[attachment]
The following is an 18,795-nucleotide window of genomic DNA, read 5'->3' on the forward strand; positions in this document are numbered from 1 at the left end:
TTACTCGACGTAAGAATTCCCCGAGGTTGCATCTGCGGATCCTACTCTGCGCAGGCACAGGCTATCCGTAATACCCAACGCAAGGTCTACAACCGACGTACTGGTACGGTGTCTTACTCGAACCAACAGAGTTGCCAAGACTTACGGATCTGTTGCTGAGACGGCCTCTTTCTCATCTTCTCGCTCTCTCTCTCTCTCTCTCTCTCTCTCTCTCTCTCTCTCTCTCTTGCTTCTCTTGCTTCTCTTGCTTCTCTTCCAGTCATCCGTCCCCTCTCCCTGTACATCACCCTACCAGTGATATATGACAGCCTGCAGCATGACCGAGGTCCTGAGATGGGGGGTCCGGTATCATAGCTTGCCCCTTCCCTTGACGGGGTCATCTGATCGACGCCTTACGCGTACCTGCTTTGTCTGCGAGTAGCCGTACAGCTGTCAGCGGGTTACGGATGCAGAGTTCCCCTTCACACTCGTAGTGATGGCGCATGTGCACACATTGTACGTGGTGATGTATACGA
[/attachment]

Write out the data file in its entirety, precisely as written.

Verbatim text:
The following is an 18,795-nucleotide window of genomic DNA, read 5'->3' on the forward strand; positions in this document are numbered from 1 at the left end:
TTACTCGACGTAAGAATTCCCCGAGGTTGCATCTGCGGATCCTACTCTGCGCAGGCACAGGCTATCCGTAATACCCAACGCAAGGTCTACAACCGACGTACTGGTACGGTGTCTTACTCGAACCAACAGAGTTGCCAAGACTTACGGATCTGTTGCTGAGACGGCCTCTTTCTCATCTTCTCGCTCTCTCTCTCTCTCTCTCTCTCTCTCTCTCTCTCTCTCTCTCTTGCTTCTCTTGCTTCTCTTGCTTCTCTTCCAGTCATCCGTCCCCTCTCCCTGTACATCACCCTACCAGTGATATATGACAGCCTGCAGCATGACCGAGGTCCTGAGATGGGGGGTCCGGTATCATAGCTTGCCCCTTCCCTTGACGGGGTCATCTGATCGACGCCTTACGCGTACCTGCTTTGTCTGCGAGTAGCCGTACAGCTGTCAGCGGGTTACGGATGCAGAGTTCCCCTTCACACTCGTAGTGATGGCGCATGTGCACACATTGTACGTGGTGATGTATACGA